When was the last time you walked up to a soldier and thanked them for serving our country?
When I was a boy growing up in Waukesha, one thing I remember about Memorial Day is the huge family picnics where relatives would gather for an annual reunion of sorts. There was food like grilled burgers, hot dogs, and brats, and of course the plethora of variations of potato salads, fruit salads, chips and pickles. Let’s not forget the baked beans and deserts! As kids we would play games, and by the end of the day I remember being pretty full and tired from all the food and exercise.
I also remember going to the Memorial Day Parade with my mom and dad and we would see all the neat soldiers and military vehicles. The soldiers were dressed in fatigues and carrying their sidearm’s and moving them about with laser precision. Loud claps would fill the air as the butt of their rifles hit the pavement. Their uniforms were sharply pressed, and their shoes, medals and other implements were polished to a brilliant shine. I remember wondering as a child just how long they must have practiced to achieve their marching precision, and if they marched like that when they were in service on foreign soil. My dad taught me that Memorial Day represented sacrifice and discipline.
What it Means Now that I’m older…
As a man, husband and father, today Memorial Day still represents the sacrifice that my dad taught me as a child, but it also means dignity and honor to all those who paid the ultimate price in serving our country. I have grown to deeply respect men and women who serve our country, and I am never ashamed to approach them and thank them when, and wherever I may see them. They deserve thanks, each and every one of them!
Although Memorial Day is representative to soldiers who have lost their lives, I believe it is also applicable to all service men and women who are willing to lay down their lives to protect our country and the very liberty under which we have the privilege of enjoying this holiday in America. Every time I hear or see the news of a fallen soldier, I can’t help but to think what courage and willpower it must take to leave everything that matters most (family, friends, etc.,) and go face potential death… just for us.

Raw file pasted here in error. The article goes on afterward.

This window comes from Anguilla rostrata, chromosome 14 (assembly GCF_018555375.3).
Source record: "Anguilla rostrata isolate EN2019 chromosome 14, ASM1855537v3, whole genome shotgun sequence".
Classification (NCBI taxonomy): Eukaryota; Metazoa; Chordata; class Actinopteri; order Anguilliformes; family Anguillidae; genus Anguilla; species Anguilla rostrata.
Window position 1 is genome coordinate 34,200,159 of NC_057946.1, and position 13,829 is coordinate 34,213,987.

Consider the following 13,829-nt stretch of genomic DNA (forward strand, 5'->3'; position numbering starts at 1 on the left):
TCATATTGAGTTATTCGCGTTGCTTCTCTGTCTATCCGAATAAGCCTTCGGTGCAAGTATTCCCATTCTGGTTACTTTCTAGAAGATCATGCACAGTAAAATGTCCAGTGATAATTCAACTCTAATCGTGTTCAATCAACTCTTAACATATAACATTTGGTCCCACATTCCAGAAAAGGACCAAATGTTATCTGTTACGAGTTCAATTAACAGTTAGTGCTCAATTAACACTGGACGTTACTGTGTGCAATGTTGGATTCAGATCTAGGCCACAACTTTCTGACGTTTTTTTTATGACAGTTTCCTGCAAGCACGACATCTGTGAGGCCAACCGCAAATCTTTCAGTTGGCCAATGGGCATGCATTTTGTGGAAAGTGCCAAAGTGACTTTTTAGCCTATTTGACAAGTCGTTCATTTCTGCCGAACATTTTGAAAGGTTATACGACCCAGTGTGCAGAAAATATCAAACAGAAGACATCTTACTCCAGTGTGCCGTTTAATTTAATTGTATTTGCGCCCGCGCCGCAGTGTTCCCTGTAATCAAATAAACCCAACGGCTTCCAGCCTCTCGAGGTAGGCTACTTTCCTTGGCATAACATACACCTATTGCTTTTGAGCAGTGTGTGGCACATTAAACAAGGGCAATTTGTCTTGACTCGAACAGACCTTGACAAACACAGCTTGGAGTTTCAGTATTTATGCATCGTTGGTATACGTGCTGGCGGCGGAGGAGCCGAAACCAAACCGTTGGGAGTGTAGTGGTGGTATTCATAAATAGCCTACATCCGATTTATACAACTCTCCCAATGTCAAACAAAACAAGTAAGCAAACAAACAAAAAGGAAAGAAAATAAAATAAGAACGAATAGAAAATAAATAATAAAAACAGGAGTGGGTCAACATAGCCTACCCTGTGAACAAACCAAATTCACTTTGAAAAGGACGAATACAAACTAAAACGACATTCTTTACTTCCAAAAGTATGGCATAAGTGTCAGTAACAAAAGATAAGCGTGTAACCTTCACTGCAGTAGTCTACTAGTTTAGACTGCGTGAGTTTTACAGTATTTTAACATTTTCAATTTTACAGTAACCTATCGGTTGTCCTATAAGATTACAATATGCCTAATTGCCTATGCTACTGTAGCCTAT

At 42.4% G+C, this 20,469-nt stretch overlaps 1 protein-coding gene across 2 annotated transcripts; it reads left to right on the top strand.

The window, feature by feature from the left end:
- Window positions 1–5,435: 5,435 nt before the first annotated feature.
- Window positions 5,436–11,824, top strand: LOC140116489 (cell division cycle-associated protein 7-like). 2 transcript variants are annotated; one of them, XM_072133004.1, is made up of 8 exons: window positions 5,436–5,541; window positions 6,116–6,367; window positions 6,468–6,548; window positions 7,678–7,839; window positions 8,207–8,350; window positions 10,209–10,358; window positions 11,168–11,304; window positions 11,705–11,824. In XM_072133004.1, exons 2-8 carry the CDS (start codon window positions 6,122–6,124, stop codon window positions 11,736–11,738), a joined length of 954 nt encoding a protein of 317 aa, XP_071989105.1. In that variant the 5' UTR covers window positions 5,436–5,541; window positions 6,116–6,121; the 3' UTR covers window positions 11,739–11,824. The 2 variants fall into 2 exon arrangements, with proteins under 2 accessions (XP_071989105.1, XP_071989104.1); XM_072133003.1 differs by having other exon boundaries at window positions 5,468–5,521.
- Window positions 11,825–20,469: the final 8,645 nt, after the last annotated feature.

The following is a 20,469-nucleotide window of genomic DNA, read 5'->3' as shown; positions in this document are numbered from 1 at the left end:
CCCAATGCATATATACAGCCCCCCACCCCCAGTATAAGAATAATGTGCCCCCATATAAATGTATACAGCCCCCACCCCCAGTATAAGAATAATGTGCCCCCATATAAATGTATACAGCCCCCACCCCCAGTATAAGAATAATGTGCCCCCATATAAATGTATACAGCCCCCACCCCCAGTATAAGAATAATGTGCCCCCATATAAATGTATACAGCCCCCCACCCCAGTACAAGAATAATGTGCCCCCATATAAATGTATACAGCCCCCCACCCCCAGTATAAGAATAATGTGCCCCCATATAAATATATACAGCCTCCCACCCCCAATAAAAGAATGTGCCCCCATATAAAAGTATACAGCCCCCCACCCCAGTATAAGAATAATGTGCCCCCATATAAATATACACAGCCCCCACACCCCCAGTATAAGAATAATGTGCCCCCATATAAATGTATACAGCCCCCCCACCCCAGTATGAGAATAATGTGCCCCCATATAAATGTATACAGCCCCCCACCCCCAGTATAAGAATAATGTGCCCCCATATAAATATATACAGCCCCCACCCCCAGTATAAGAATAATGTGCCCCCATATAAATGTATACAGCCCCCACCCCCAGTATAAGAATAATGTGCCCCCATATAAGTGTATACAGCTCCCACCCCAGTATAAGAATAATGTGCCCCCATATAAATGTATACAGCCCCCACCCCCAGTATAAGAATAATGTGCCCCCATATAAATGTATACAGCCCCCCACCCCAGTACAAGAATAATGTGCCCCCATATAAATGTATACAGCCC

A Compelling Story of a 107 yr. old Veteran
Today I read a very heart-moving story on FoxNews.Com about a man who is believed to be the oldest veteran alive in the United States.
107 year old Richard Arvine Overton witnessed many of his fellow soldiers fall in the line of duty in World War II, and served in the South Pacific from 1942 through 1945, including stops in Hawaii, Guam, Palau and Iwo Jima to name a few. Overton stated in his interview that “…he’ll likely spend the day on the porch of his East Austin home with a cigar nestled in his right hand, perhaps with a cup of whiskey-stiffened coffee nearby.” You must read this awesome story at FoxNews.Com!
Happy Memorial Day Waukesha, and to all the men and women who served and currently serve our country, you deserve recognition, respect and honor.